The changes were heavily frowned upon by many of the original Fallout fans, and there was a lot of commotion about the developers ‘not listening to the fans’ about how they felt the game could or should be. The general interpretation of why the gameplay was so incredibly different to the original games is that Bethesda Softworks (the company behind The Elder Scrolls: Oblivion) wanted to make the game more accessible to the general gaming community, rather than only to the existing fans.

Now, on one hand, as someone who loved the original games before it was publically known there was a sequel on its way, I agree that it kind of sucks how they changed so many of the gameplay mechanics by putting you in a first person shooter – instead of the the way it was in the original games – because part of the identity of the game really was the entire look of it, as well as the way you had to play it.

On the other hand, however, it felt quite refreshing to see someone take the plunge by breaking the mold and presenting new possibilities for how we could be allowed to explore the world of Fallout. I was less worried about the changes and more excited to dive right into it in HD graphics on my 360. The moment I stepped out of the Vault, watching the bright light slowly fade out and the vast Capital Wasteland fade into view, I was awe stricken. As awesome as the original games really were, they had never quite pulled off having something as amazing to look at as this. I realize that they still could have made this a fully 3D clone of the original games, which could have had the potential to have the same impressive visuals, but being able to play Fallout in a first-person perspective just feels way more immersive than it would have been as another isometric game.

A rather disappointing story for many Fallout fans was that the original developers of Fallout – Black Isle Studios – already attempted a more 3D Fallout game. The project, code-named ‘Van Buren‘, had the same classic recipe and style to it, but sadly it ended prematurely, and to the dismay of the fans it never saw a release.


The VATS was really fun, but meant pausing the action a little too often

I admit that some parts Bethesda’s Fallout 3, like the “VATS” (Vault-tec Assisted Targeting System) – which was great fun to use when targeting specific body parts of enemies in full 3D – were slightly flawed. The VATS did sort of take away from the potential action and excitement a little, as well as making the game a tad bit easy. But in all fairness, the targeting system was made intentionally similar to Fallout 1 & 2, other than the fact that you can actually run around and fight without the targeting system if you choose to, which makes the game feel a bit more ‘actiony’.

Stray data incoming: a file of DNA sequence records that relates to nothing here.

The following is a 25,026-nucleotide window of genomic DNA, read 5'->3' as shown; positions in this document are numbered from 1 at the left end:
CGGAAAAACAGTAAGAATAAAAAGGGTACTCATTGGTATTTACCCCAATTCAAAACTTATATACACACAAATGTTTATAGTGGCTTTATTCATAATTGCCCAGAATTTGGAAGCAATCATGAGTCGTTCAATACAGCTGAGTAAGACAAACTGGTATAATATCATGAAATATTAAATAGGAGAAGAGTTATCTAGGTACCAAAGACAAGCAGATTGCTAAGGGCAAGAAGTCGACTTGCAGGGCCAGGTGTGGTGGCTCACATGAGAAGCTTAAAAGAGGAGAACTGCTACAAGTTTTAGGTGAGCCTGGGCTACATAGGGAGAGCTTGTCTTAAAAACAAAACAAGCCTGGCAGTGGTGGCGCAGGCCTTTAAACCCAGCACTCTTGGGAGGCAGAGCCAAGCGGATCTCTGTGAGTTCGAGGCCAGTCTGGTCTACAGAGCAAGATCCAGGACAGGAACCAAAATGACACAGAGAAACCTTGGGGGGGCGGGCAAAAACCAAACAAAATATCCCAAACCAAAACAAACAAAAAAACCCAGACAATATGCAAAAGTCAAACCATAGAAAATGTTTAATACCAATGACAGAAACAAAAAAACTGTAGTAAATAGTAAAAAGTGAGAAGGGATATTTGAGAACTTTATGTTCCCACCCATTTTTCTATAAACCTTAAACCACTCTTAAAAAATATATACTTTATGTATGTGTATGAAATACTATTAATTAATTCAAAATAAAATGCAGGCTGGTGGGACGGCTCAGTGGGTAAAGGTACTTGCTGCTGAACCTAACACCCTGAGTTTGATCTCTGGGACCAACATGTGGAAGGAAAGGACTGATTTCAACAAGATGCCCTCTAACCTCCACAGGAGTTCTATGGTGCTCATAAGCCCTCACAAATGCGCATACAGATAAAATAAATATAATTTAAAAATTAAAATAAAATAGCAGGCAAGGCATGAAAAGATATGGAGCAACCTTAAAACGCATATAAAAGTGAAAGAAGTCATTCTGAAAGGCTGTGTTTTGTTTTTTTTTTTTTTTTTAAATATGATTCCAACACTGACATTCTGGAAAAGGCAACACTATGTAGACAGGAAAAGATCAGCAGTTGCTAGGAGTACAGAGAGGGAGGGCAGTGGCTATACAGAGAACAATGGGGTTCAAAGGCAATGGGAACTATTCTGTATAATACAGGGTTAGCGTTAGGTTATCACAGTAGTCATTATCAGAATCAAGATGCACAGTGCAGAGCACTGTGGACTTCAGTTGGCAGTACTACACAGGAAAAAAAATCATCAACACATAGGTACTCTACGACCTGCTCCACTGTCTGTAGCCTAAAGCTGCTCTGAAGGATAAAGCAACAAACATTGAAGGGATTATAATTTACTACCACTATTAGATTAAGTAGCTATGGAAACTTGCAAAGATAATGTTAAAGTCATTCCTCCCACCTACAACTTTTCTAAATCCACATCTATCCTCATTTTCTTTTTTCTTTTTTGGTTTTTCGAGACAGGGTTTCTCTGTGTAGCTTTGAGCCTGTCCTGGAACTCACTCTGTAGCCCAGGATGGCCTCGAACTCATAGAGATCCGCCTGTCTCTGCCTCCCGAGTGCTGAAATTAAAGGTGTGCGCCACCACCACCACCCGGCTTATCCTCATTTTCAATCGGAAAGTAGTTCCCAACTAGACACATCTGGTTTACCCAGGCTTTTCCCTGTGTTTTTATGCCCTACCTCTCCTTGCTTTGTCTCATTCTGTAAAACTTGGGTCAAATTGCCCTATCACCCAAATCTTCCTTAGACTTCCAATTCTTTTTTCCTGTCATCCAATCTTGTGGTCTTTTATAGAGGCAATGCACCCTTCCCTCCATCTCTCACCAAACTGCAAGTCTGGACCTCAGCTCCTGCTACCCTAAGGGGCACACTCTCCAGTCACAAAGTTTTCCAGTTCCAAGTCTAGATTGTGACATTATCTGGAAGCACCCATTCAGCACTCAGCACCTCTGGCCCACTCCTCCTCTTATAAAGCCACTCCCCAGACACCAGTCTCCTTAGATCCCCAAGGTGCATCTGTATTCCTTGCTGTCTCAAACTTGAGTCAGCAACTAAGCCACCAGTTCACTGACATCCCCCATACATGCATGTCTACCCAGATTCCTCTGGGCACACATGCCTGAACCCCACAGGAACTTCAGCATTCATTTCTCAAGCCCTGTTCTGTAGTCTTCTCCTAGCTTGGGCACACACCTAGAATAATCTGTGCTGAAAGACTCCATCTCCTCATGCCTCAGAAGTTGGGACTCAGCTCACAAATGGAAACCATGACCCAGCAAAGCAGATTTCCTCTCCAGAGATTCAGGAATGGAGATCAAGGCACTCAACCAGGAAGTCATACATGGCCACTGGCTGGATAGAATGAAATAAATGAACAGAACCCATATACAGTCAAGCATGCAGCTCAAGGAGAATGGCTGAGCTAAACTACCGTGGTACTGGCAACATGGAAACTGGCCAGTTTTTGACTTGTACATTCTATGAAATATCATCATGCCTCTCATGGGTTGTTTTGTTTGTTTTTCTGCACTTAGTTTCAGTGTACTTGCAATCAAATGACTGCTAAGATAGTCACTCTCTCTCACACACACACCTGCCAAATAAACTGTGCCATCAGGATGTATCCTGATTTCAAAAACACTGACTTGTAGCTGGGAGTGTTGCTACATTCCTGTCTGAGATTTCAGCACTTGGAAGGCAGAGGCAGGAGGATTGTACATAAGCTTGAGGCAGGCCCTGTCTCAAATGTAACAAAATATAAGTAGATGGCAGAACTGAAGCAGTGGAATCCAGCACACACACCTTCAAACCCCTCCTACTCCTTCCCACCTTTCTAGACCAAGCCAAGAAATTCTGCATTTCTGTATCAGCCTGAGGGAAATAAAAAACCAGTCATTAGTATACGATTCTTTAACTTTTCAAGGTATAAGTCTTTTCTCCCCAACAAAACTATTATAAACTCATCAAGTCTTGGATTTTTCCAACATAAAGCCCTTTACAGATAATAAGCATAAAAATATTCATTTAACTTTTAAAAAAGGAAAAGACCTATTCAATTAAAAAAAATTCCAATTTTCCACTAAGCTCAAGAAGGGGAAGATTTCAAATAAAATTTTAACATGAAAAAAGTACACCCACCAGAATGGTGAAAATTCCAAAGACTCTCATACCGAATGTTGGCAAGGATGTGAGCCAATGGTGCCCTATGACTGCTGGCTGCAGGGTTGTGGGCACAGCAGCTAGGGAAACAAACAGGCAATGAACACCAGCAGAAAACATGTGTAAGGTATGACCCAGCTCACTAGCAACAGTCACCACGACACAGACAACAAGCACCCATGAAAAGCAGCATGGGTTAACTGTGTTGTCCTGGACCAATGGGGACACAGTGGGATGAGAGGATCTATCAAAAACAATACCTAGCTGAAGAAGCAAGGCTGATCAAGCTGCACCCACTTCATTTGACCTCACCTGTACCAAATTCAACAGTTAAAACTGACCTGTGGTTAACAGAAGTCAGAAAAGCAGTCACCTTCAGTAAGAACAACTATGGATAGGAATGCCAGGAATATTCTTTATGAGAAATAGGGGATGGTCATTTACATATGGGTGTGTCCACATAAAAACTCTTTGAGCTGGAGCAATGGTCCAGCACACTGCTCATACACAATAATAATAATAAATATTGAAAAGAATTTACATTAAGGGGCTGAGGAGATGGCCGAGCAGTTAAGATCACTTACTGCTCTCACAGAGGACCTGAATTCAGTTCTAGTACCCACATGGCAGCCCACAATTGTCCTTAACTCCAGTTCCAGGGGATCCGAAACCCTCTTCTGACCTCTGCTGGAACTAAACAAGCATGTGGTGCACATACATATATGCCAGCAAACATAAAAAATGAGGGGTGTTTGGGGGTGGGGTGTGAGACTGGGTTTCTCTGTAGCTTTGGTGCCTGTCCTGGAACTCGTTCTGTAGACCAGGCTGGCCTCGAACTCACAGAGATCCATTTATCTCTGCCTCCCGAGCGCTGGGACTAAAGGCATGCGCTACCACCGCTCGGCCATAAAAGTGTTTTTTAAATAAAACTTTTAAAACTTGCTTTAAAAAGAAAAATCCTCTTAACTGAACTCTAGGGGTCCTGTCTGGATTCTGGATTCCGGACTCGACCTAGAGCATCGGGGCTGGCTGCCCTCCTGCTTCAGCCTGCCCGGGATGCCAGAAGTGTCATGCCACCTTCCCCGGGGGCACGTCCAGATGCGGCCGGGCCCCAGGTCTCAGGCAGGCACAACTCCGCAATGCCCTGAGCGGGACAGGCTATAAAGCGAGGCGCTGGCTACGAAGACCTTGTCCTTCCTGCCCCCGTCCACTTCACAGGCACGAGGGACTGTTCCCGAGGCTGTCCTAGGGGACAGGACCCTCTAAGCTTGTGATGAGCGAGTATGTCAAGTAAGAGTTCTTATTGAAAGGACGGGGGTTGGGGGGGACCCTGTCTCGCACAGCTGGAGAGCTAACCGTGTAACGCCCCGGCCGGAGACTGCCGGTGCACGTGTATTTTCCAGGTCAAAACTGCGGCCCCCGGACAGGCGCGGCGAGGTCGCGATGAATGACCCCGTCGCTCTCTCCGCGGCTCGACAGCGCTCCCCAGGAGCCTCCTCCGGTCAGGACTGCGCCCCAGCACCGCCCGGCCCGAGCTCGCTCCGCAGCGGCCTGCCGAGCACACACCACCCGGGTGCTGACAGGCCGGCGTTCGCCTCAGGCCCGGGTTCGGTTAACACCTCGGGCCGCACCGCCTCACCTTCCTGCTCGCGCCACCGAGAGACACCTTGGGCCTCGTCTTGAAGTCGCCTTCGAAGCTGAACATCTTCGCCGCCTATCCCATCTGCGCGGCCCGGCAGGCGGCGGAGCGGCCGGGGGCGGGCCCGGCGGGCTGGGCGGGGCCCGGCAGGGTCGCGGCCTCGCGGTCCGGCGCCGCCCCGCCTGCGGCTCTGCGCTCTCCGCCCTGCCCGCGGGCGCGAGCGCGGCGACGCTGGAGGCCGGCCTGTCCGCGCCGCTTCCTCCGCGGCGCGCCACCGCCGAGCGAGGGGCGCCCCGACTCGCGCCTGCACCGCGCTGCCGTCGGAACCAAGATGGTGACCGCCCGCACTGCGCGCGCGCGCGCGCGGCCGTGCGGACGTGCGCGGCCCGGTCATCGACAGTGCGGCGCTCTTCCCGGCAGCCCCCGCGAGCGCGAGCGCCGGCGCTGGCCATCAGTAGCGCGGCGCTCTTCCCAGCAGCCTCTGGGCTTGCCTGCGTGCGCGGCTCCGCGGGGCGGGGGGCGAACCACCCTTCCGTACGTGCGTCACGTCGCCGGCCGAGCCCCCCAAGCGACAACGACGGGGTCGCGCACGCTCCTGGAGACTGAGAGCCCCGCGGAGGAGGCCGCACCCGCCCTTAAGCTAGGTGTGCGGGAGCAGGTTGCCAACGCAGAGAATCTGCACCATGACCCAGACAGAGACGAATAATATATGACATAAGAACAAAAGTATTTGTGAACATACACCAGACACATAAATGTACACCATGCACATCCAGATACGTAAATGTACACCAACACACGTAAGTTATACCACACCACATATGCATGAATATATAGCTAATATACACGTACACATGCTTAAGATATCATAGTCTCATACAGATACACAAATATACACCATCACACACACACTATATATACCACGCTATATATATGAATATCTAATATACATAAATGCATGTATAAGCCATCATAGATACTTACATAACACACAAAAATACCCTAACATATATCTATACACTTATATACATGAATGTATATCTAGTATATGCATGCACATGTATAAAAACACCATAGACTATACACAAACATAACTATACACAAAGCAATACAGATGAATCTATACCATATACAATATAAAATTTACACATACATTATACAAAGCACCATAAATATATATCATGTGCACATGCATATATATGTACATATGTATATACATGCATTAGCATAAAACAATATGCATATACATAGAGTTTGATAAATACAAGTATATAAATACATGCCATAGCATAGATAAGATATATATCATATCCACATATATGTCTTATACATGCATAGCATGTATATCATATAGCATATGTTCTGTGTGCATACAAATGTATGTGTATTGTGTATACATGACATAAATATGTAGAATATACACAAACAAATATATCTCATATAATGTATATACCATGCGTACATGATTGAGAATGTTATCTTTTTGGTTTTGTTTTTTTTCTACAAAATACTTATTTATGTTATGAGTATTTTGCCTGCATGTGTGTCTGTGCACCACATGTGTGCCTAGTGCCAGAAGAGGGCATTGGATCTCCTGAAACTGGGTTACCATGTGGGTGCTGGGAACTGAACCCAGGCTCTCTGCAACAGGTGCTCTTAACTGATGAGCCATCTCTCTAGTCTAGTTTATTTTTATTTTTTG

You could argue day and night about how FO3 sucks or how its just awesome, but at the end of it all I still found myself playing an FPRPG (first-person-role-playing-game) that I found incredibly enjoyable, with a TON of stuff to do and places to go, a really great choice of weaponry to shoot/explode/disintegrate enemy heads/arms/legs with, an entire city and wasteland of entertainment, and not to mention all the DLC that managed to keep me playing right up to every last achievement.

Fallout: New Vegas

The card games and other casino luxuries in Fallout: New Vegas are something I'm looking forward to

Now, with FO: New Vegas on the production line, I simply can’t wait to get my hands on it! As much as I loved Fallout 3 in the end, there were of course some slight issues with it, such as it being too easy and the voice acting being quite dry – and frankly rubbish – in many places, with the exception of Liam Neeson as Dad, of course. New Vegas promises a lot more than I had initially hoped for, with apparently twice as many awesome weapons (including remotely detonated C4), a much more inventive weapon upgrade and modification system, and the ability to work with the opposing factions of your choice, to whatever end they might have in store for the player depending on our decisions, and not to mention the incredibly necessary inclusion of casino games like blackjack, roulette, and more!

To me though, the best part could well be the new ‘hardcore’ mode that they have introduced to the game, which will force the player to make their character sleep when tired, drink water when thirsty, have a limit to the amount of carriable ammunition, and heal gradually rather than instantly with medical kits and doctor visits. Sure, this could get annoying if it was TOO hard, but this could bring the game to the right level of difficulty again, where you may actually have to put a lot more thought into your plans of attack and what you should or shouldn’t take with you on quests. No more hoarding ammo and never running out – you’re actually going to have to think carefully about what you might face, and exactly which kinds of grenades you would prefer to blow people’s legs off with.

As a huge (but not stubbornly hardcore) fan of Fallout, New Vegas is the game I am most anticipating this year, and with Fallout 3 as a template for the whole game, the improvements could well make this another of my favourite games.

I just hope the hardcore fans give Fallout another chance, maybe even the benefit of the doubt. Whether you like the new gameplay of FO3 or not, these games are still part of the Fallout universe, and to me I see them as a huge step in a controversially different – but still great – direction.

I’m going all in on this one.